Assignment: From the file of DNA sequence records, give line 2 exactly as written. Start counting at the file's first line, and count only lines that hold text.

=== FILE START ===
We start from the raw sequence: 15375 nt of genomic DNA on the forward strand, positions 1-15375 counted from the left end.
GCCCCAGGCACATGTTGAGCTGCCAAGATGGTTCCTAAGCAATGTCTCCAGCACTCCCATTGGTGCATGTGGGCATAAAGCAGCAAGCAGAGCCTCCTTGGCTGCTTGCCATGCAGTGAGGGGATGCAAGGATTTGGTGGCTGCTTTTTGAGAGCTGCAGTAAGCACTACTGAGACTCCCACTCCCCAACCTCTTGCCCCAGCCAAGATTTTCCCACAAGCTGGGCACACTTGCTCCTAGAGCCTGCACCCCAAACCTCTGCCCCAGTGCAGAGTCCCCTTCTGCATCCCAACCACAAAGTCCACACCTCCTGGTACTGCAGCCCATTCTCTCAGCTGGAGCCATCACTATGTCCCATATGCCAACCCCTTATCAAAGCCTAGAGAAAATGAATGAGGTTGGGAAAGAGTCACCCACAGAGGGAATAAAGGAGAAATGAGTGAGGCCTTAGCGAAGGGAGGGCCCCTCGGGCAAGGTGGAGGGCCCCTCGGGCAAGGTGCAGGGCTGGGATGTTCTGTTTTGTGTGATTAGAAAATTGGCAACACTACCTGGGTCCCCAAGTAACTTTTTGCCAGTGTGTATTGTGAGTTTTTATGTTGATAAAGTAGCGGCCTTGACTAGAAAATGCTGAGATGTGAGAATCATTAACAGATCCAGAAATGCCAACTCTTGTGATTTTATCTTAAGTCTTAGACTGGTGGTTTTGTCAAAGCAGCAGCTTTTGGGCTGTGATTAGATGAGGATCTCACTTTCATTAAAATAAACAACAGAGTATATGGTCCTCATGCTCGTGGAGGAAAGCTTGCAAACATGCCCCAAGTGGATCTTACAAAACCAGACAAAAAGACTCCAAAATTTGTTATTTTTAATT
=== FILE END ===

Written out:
GCCCCAGGCACATGTTGAGCTGCCAAGATGGTTCCTAAGCAATGTCTCCAGCACTCCCATTGGTGCATGTGGGCATAAAGCAGCAAGCAGAGCCTCCTTGGCTGCTTGCCATGCAGTGAGGGGATGCAAGGATTTGGTGGCTGCTTTTTGAGAGCTGCAGTAAGCACTACTGAGACTCCCACTCCCCAACCTCTTGCCCCAGCCAAGATTTTCCCACAAGCTGGGCACACTTGCTCCTAGAGCCTGCACCCCAAACCTCTGCCCCAGTGCAGAGTCCCCTTCTGCATCCCAACCACAAAGTCCACACCTCCTGGTACTGCAGCCCATTCTCTCAGCTGGAGCCATCACTATGTCCCATATGCCAACCCCTTATCAAAGCCTAGAGAAAATGAATGAGGTTGGGAAAGAGTCACCCACAGAGGGAATAAAGGAGAAATGAGTGAGGCCTTAGCGAAGGGAGGGCCCCTCGGGCAAGGTGGAGGGCCCCTCGGGCAAGGTGCAGGGCTGGGATGTTCTGTTTTGTGTGATTAGAAAATTGGCAACACTACCTGGGTCCCCAAGTAACTTTTTGCCAGTGTGTATTGTGAGTTTTTATGTTGATAAAGTAGCGGCCTTGACTAGAAAATGCTGAGATGTGAGAATCATTAACAGATCCAGAAATGCCAACTCTTGTGATTTTATCTTAAGTCTTAGACTGGTGGTTTTGTCAAAGCAGCAGCTTTTGGGCTGTGATTAGATGAGGATCTCACTTTCATTAAAATAAACAACAGAGTATATGGTCCTCATGCTCGTGGAGGAAAGCTTGCAAACATGCCCCAAGTGGATCTTACAAAACCAGACAAAAAGACTCCAAAATTTGTTATTTTTAATT